Exploring the Main Cultural Differences in the Workplace - Growth Freaks

Exploring the Main Cultural Differences in the Workplace

cultural differences in the workplace

Company cultures and values like to point out that we should all focus on the many things we have in common as employees in a company. However, we should never disregard the things that are different, especially if they are in relation to culture. It’s crucial that we recognize, embrace, and even celebrate each other’s’ cultures in the office. Here are a few things on the main cultural differences in the workplace.

1. Cultural Differences Can Stem from Different Generations

You might not have thought about it in this way so far, but it’s true. The advent of technology has now made the generation gap so wide that it’s an actual cultural divider inside the same country or nation. If you dissect an office, you may very well find employees called baby boomers, which are typically traditionalists. You can also see millennials, those belonging to Generation Y, and Generation X.

Each of them has specific characteristics which lead to them needing to be treated in a different way by their employer. Disregarding these main cultural differences in the workplace can lead to frustration and disappointment.

2. Differences with Regard to Ethnicity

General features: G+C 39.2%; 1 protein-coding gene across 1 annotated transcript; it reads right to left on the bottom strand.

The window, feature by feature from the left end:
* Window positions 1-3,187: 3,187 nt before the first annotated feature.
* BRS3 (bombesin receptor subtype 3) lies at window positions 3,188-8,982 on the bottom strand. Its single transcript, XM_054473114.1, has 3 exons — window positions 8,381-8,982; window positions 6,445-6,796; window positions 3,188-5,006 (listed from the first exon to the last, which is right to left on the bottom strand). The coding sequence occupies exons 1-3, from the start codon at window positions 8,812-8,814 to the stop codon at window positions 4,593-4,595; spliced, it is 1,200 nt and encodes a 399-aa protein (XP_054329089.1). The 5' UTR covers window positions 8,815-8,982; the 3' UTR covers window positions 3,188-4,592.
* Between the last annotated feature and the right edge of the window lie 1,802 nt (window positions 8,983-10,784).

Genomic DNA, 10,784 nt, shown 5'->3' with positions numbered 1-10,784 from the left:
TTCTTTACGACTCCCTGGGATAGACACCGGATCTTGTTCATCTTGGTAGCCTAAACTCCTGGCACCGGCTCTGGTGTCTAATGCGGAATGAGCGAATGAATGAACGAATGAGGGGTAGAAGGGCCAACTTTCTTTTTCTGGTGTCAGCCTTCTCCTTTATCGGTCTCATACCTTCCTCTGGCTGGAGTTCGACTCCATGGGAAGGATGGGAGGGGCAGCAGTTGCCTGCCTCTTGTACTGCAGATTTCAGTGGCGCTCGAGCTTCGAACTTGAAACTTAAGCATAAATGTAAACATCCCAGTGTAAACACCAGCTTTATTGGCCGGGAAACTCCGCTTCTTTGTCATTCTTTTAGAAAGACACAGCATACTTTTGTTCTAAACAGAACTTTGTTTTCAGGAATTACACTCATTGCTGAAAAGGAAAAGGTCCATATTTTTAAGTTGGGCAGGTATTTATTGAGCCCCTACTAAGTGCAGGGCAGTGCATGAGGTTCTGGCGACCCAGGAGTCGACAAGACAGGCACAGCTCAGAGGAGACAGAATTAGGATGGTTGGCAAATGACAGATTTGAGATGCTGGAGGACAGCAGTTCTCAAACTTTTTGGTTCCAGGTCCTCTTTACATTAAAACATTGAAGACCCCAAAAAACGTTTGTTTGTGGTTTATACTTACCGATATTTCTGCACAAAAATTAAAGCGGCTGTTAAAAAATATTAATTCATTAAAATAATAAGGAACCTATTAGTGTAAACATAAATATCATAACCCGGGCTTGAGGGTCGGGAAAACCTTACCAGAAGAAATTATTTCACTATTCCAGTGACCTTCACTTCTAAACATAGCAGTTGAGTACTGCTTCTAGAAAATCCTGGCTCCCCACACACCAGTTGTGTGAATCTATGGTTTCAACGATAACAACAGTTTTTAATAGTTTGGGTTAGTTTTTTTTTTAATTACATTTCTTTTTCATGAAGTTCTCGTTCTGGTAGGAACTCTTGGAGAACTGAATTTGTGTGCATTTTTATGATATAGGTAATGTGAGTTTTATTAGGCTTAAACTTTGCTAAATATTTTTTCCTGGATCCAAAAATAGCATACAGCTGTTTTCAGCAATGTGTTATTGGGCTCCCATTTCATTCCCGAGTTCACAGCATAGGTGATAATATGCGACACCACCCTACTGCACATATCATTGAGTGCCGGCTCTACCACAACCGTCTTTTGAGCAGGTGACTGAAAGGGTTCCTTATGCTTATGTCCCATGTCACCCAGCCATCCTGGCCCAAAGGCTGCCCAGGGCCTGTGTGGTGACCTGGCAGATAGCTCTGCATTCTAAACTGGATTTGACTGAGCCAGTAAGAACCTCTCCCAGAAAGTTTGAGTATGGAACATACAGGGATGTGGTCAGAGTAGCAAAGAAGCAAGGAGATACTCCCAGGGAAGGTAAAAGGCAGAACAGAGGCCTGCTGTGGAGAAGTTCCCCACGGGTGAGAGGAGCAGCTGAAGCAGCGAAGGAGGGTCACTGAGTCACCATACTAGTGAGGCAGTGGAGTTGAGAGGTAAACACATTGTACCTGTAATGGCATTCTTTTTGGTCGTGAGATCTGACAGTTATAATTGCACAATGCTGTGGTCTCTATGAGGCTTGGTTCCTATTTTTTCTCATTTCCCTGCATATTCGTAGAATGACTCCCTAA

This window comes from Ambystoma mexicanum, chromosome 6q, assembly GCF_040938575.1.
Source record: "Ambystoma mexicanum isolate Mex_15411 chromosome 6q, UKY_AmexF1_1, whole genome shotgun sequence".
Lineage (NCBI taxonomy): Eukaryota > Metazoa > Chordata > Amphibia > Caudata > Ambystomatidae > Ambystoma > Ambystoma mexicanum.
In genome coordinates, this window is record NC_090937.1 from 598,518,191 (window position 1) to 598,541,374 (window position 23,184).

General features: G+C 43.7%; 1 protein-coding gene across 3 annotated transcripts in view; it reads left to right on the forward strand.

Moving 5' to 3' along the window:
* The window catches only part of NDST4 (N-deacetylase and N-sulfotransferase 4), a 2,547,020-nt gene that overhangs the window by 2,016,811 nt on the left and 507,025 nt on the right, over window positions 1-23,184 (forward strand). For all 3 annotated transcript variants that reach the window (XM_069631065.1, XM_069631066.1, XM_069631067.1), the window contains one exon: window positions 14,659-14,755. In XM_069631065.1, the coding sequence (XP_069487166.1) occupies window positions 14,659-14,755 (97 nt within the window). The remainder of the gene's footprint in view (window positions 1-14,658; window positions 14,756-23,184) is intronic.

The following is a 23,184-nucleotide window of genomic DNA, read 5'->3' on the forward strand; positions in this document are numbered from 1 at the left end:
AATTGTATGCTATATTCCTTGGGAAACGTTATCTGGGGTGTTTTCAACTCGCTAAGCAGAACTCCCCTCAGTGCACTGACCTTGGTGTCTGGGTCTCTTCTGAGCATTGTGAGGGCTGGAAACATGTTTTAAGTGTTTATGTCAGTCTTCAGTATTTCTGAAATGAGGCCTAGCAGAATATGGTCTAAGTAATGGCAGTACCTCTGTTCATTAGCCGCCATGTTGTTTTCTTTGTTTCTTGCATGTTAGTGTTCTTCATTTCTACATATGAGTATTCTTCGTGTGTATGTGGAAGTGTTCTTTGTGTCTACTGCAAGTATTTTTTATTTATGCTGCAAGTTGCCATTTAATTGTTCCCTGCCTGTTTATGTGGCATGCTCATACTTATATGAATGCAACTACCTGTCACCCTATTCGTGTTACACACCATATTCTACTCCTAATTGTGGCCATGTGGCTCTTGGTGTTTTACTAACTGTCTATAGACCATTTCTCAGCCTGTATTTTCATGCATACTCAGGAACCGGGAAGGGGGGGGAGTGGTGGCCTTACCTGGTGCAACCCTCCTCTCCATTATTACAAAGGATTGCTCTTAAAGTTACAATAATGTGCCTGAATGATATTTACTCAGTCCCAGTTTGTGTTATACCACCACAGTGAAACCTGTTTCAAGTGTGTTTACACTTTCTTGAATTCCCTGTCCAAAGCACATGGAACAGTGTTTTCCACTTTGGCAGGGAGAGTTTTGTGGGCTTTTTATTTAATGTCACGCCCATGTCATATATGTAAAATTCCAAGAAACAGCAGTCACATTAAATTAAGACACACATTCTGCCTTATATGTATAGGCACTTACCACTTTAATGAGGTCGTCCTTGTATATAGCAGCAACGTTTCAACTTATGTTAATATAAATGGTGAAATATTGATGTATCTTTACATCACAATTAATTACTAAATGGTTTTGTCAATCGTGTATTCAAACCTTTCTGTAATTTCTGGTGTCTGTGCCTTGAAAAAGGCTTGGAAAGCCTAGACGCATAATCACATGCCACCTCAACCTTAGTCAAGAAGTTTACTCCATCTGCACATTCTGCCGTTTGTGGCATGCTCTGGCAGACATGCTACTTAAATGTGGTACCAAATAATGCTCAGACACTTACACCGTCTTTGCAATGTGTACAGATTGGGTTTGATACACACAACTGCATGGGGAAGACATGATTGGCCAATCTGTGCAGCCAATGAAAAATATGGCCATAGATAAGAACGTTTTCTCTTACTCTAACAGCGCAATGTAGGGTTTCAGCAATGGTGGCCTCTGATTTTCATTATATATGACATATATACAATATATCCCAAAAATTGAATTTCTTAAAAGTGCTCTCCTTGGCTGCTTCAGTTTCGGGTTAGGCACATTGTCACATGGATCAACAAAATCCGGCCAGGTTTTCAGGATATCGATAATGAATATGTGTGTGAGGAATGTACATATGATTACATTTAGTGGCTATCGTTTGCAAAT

When we think about cultural differences, the principal thing that springs to mind is ethnicity. This criterion, along with national original can produce said distinctions, such as language barriers, the way in which people work, process emotions or relate to other people.

The key here is to understand your employee’s or colleague’s different culture. Different nations around the globe have other ways of understanding time, money, food, the idea of working in a closed space, routine, operating continuously from nine to five and so on.

For example, in some cultures of the world, women do not interact with men in the workplace and will feel bad if you make them do so. In others, women can feel offended if men offer to help. Then there are specific religious holidays which you have to accommodate, such as Diwali for Hindus, Ramadan for Muslims, and Yom Kippur for Jews.

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3. Differences in Personal Background

Another source of cultural background stems from where your employee comes. To be more accurate, it depends if your worker comes from a small town or a large one. If he or she is from New York, for example, then one might assume they are accustomed to a very busy and speedy lifestyle. They can work fast and until long hours of the night simply because they were born and raised in such an environment where they had to be quick to survive.

On the other hand, an employee coming from a very tiny and quiet town somewhere in the background of America might not feel or act in the same way. They may be slower in doing their job. Plus, they need a period of adapting to the new course of life. Some never actually do adjust and have to go back to their previous existence.

Here are three primary sources that sprout cultural differences in the workplace. However, whether it’s ethnicity, personal background or the generation gap, you need to know how to handle them. Show empathy toward the employees but without damaging your business at the same time.

Author: Amanda Knowles

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